Are Egg Shells Edible?

Egg shells are edible, and because they are made of calcium carbonate, consuming them might actually contribute to bone strength. As much as 12% of an average egg’s weight is made up of its shell. There is a potential for bacterial contamination on an eggshell, so people who have compromised immune systems are advised to avoid consuming raw eggshells. Eggs can be boiled to make their shells easier to remove and to crush before eating. Hens can produce eggs with shells in a variety of colors, such as white, dark brown or blue. Eggshell color has not been found to affect taste or safety, but in general, only eggs with white or light brown shells are sold commercially.

More about eggs:

  • A hen lays about 260 eggs per year.
  • Although chickens are the most well-known poultry for laying edible eggs, turkeys also lay eggs. Turkeys tend to be protective of their eggs, however, which makes their eggs more difficult to collect.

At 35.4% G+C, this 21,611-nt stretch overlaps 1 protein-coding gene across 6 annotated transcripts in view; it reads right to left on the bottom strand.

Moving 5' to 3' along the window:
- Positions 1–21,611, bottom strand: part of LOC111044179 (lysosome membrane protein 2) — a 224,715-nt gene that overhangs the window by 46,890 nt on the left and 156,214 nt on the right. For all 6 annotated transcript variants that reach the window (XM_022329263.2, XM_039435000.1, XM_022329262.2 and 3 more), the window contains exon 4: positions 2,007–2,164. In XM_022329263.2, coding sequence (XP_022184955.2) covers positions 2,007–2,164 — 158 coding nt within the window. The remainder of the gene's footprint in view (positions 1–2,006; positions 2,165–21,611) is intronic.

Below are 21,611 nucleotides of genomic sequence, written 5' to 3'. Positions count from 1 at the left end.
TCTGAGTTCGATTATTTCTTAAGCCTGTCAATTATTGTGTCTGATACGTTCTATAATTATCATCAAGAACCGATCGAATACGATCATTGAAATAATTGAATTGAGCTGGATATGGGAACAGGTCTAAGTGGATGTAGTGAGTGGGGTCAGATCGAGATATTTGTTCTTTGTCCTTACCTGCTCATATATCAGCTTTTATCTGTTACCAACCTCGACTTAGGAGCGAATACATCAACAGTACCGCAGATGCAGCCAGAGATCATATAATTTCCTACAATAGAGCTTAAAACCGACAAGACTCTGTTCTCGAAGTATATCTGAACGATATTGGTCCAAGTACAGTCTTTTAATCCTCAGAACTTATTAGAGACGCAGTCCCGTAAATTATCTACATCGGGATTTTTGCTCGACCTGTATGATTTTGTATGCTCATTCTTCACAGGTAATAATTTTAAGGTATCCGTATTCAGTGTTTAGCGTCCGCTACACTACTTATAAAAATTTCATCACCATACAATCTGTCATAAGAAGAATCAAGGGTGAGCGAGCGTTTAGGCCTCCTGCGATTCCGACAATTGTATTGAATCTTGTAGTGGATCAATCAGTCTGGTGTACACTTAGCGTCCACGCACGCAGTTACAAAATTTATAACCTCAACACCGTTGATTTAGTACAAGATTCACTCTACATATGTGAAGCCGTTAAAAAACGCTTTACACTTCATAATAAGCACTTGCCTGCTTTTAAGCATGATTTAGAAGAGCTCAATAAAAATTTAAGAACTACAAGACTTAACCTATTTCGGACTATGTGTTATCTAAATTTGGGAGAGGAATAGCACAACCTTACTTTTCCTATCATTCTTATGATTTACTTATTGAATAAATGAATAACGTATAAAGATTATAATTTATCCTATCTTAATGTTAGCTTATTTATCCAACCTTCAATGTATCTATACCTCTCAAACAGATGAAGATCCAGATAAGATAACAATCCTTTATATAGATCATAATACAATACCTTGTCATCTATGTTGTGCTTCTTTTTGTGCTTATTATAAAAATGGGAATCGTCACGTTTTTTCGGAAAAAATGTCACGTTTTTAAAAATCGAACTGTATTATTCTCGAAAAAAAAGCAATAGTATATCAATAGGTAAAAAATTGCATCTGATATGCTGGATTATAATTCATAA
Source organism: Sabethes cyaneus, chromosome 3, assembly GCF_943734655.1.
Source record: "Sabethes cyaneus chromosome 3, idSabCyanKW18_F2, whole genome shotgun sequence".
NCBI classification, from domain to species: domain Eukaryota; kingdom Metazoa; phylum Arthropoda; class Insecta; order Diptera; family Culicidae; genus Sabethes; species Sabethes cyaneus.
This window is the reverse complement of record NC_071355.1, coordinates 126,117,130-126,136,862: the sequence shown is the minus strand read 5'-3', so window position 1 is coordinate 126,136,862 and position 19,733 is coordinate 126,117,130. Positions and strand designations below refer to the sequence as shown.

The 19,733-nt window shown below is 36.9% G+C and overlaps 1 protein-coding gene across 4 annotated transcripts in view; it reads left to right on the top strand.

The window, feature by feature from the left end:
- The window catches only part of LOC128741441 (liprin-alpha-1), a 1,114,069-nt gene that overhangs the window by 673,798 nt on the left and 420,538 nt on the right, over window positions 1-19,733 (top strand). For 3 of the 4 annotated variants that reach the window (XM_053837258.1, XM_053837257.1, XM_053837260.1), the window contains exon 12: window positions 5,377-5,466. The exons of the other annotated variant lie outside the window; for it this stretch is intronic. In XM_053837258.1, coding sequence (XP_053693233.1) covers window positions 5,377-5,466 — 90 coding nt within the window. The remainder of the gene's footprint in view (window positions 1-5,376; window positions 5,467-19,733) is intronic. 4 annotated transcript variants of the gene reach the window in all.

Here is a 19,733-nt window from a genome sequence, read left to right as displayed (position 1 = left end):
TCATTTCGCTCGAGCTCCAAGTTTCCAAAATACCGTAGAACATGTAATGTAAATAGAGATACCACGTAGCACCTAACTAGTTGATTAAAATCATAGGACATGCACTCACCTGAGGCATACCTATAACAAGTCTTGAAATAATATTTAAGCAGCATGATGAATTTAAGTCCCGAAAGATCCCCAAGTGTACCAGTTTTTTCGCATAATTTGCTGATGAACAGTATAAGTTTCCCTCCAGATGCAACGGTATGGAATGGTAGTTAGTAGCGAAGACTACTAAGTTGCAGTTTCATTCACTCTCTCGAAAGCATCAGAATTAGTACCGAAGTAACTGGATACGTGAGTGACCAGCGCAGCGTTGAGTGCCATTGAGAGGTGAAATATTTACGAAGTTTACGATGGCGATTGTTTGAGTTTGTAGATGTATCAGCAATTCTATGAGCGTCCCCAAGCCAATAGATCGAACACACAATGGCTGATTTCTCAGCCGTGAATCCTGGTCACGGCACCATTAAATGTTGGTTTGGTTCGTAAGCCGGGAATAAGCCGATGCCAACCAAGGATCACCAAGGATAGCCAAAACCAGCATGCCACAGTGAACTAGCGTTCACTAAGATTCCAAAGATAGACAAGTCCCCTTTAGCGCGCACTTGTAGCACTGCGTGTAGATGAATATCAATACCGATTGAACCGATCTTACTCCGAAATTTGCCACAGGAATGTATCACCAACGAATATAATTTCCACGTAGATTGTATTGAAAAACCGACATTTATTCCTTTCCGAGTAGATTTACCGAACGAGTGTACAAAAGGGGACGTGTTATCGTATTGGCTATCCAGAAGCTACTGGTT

• China produces the most eggs — about 390 million per year, or half of the world’s egg supply.
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Discussion Comments


Salmonella would not be a problem with boiled egg or most cooked eggs. These guys get destroyed above 55 degree celsius. Drinking raw egg sure could pose problems for salmonella, but generally the contamination rate is low, but I would still advise you not to consume them raw.

I love eggs. They have hundreds, if not thousands of uses, especially when you're cooking. The next time you're low on food in the kitchen, if you still happen to have some, you'd be surprised at what you could make out of them. From ham and egg sandwiches, to to grits and scrambled eggs, the possibilities are endless.
@RoyalSpyder - Though the egg whites are full of protein, and are the healthiest parts, the yolk is very high in fat. I don't know how much this would help, but to avoid the risk of salmonella, only aim for the eggs' whites. They may not taste the best when sloshed around in your mouth, but they sure have a lot of benefits.

Speaking of eggs, does anyone know if you can get salmonella from drinking raw eggs? Lately, I've been doing some serious workouts, and have heard that drinking raw eggs is good for protein. However, I don't want to run the risk of getting sick. Does anyone have some advice?

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